Andries (left) and Mashudu Musekwa. Andries sells baobab fruits on the days he can't go to school.

Grade 9 learner becomes hawker during spare time to earn an income


When Andries Musekwa, a Grade 9 pupil at Mamvuka Secondary School, realized that he could not go to school every day anymore, after the Department of Basic Education had introduced a rotational system in schools in line with the Covid-19 protocols, he decided to make the most of his free time by starting a small business.

When he is not at school, Andries travels the 80 km from Nzhelele to Louis Trichardt to sell baobab fruits along the N1 road near Makhado Crossing Mall to earn an income for himself, to relieve the financial burden on his grandmother.

“My mother passed away in 2007, and my father lives in Johannesburg. I am staying with my 71-year-old grandmother, who is unable to provide much for my daily needs with only her old-age pension,” he said. “I realised that this was a chance for me to run a small business that could earn me a little income to buy food and clothes. At night, I commit myself to studying.”

Andries lives in Mamvuka village, which is located near mountains. Baobab trees grow naturally in this area, and so he harvests the fruits and bags them for selling at the roadside.

When this newspaper asked him why he travelled so far to sell the fruits, he answered: “There is a good market for these fruits. In Nzhelele, no one will buy them, as they are readily available in the mountains.”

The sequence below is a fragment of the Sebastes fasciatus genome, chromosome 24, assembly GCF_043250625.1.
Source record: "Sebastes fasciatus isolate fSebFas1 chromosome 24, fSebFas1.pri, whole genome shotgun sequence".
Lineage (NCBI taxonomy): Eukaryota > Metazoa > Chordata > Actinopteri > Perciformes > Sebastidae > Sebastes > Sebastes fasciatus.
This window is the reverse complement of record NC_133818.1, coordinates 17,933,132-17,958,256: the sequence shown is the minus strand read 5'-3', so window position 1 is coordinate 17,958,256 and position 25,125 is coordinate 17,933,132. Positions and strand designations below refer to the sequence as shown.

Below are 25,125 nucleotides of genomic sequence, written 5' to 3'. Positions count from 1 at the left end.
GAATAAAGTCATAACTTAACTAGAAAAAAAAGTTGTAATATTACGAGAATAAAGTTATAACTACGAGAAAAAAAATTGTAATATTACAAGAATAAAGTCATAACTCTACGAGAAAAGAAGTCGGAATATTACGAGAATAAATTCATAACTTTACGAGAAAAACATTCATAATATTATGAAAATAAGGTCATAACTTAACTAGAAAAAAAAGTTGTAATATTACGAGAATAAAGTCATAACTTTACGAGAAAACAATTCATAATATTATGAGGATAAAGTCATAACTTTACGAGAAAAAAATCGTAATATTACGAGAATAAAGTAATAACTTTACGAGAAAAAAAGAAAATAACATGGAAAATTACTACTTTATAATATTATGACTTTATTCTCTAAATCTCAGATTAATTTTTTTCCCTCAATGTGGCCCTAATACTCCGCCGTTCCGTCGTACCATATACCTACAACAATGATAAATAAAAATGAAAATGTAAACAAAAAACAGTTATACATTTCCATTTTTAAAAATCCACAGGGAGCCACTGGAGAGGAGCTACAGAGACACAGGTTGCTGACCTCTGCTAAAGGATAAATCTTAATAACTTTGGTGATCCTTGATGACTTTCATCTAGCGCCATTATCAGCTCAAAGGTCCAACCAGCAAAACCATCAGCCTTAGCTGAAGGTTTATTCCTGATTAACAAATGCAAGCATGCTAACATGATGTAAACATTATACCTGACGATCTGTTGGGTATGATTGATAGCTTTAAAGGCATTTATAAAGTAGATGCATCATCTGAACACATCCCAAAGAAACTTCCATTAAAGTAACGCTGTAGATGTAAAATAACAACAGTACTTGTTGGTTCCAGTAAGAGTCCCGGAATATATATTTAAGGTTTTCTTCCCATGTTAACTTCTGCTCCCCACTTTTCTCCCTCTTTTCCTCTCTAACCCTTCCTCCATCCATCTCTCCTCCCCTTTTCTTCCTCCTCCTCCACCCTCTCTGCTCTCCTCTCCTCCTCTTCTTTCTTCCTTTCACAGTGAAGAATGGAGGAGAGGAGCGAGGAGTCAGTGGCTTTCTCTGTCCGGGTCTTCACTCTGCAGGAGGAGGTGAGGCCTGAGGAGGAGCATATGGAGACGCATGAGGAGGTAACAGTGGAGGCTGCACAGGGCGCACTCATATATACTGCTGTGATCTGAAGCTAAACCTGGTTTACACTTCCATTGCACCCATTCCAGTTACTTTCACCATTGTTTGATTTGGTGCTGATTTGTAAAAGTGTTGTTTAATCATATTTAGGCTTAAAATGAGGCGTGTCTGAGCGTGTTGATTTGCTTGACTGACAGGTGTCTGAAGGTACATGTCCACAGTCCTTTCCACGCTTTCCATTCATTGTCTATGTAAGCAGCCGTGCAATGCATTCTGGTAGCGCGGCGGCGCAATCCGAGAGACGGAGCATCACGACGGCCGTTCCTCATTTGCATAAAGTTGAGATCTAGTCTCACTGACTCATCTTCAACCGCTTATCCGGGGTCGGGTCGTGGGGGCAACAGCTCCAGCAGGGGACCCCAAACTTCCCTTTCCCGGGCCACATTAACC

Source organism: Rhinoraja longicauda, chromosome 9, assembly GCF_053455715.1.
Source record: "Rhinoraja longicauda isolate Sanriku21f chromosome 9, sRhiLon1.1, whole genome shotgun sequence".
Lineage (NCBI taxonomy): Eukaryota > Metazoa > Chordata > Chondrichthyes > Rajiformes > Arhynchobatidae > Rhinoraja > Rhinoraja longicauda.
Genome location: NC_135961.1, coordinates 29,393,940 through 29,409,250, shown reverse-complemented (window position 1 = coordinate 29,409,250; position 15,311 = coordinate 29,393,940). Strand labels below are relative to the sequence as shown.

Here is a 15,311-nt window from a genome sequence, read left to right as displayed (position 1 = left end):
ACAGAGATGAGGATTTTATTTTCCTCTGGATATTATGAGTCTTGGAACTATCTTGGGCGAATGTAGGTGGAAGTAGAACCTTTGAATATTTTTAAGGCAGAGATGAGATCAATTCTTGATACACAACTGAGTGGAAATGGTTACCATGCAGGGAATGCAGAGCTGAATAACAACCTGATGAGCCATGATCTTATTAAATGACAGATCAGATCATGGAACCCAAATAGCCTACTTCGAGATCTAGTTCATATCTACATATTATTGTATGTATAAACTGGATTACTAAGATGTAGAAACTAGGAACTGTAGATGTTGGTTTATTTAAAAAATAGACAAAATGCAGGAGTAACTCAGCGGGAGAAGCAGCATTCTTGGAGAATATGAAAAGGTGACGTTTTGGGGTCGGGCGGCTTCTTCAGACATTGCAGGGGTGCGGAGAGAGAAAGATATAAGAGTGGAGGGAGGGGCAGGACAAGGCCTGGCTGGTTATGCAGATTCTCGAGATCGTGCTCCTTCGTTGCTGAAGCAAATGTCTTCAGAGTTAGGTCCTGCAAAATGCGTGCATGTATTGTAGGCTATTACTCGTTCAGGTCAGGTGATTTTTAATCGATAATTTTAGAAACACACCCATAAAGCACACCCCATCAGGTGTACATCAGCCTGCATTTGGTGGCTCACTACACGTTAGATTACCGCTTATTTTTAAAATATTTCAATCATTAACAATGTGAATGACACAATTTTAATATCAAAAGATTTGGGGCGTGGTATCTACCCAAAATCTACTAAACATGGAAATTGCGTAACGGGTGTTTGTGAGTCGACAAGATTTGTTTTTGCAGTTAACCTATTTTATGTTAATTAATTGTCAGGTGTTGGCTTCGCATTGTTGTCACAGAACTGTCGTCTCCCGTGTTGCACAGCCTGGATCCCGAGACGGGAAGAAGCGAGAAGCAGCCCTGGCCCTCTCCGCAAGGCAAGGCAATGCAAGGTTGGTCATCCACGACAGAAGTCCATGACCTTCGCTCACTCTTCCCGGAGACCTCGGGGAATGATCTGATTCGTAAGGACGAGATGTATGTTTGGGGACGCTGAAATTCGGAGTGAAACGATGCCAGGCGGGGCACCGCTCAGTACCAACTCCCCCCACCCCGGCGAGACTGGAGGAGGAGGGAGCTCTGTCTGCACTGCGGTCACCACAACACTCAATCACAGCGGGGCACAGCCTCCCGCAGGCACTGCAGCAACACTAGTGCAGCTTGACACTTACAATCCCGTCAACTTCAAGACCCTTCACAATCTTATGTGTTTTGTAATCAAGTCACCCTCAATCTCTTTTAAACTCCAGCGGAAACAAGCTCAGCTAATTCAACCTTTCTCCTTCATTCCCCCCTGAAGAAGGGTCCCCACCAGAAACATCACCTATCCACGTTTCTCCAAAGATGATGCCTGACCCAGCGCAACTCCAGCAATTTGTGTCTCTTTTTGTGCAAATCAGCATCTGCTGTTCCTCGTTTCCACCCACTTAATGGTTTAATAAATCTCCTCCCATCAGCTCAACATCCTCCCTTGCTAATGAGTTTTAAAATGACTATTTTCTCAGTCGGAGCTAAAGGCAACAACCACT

Andries’s goal is to sell at least 55 baobab fruits every day. He arrives at the selling point (at the traffic light next to Makhado Crossing Mall) by 09:00 in the morning and off-loads his fruit, which he sells at R5 each.

When he matriculates, he would like to enrol to study Law at the University of Venda.

Andries is also accompanied by his elder brother, Mashudu (25) when he goes out to sell his merchandise. Mashudu matriculated last year but could not further his education because he could not manage the study fees. Though Mashudu receives the R350 Social Relief Distress Grant, he feels this is not enough to live by. He is saving the little money he gets from their fruit sales to further his education.




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Date:22 May 2021 - By: Bernard Chiguvare

Bernard Chiguvare

Bernard Chiguvare is a Zimbabwean-born journalist. He writes mainly for the online publication, Groundup.



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